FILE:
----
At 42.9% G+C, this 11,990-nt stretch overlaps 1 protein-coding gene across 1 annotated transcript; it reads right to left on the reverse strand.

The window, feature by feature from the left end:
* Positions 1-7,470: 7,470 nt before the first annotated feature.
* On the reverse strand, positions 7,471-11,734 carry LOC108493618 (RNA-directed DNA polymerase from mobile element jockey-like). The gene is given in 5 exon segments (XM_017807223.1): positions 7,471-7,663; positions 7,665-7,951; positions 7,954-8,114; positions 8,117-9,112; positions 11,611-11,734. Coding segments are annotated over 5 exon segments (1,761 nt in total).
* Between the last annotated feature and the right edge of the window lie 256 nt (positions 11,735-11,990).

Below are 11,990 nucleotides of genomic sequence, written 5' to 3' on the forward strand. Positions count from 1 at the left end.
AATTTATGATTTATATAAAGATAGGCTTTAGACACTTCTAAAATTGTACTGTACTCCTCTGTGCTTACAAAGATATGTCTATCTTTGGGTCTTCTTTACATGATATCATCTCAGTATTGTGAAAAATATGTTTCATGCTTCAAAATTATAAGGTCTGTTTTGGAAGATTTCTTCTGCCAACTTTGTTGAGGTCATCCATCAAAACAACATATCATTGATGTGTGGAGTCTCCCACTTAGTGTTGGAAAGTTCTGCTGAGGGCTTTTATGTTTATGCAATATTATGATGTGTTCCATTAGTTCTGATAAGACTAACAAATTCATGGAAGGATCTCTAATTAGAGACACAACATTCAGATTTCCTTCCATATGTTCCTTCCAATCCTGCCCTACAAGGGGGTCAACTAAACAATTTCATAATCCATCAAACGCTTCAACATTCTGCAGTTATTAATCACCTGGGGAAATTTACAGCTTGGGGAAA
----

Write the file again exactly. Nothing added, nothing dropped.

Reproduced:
At 42.9% G+C, this 11,990-nt stretch overlaps 1 protein-coding gene across 1 annotated transcript; it reads right to left on the reverse strand.

The window, feature by feature from the left end:
* Positions 1-7,470: 7,470 nt before the first annotated feature.
* On the reverse strand, positions 7,471-11,734 carry LOC108493618 (RNA-directed DNA polymerase from mobile element jockey-like). The gene is given in 5 exon segments (XM_017807223.1): positions 7,471-7,663; positions 7,665-7,951; positions 7,954-8,114; positions 8,117-9,112; positions 11,611-11,734. Coding segments are annotated over 5 exon segments (1,761 nt in total).
* Between the last annotated feature and the right edge of the window lie 256 nt (positions 11,735-11,990).

Below are 11,990 nucleotides of genomic sequence, written 5' to 3' on the forward strand. Positions count from 1 at the left end.
AATTTATGATTTATATAAAGATAGGCTTTAGACACTTCTAAAATTGTACTGTACTCCTCTGTGCTTACAAAGATATGTCTATCTTTGGGTCTTCTTTACATGATATCATCTCAGTATTGTGAAAAATATGTTTCATGCTTCAAAATTATAAGGTCTGTTTTGGAAGATTTCTTCTGCCAACTTTGTTGAGGTCATCCATCAAAACAACATATCATTGATGTGTGGAGTCTCCCACTTAGTGTTGGAAAGTTCTGCTGAGGGCTTTTATGTTTATGCAATATTATGATGTGTTCCATTAGTTCTGATAAGACTAACAAATTCATGGAAGGATCTCTAATTAGAGACACAACATTCAGATTTCCTTCCATATGTTCCTTCCAATCCTGCCCTACAAGGGGGTCAACTAAACAATTTCATAATCCATCAAACGCTTCAACATTCTGCAGTTATTAATCACCTGGGGAAATTTACAGCTTGGGGAAA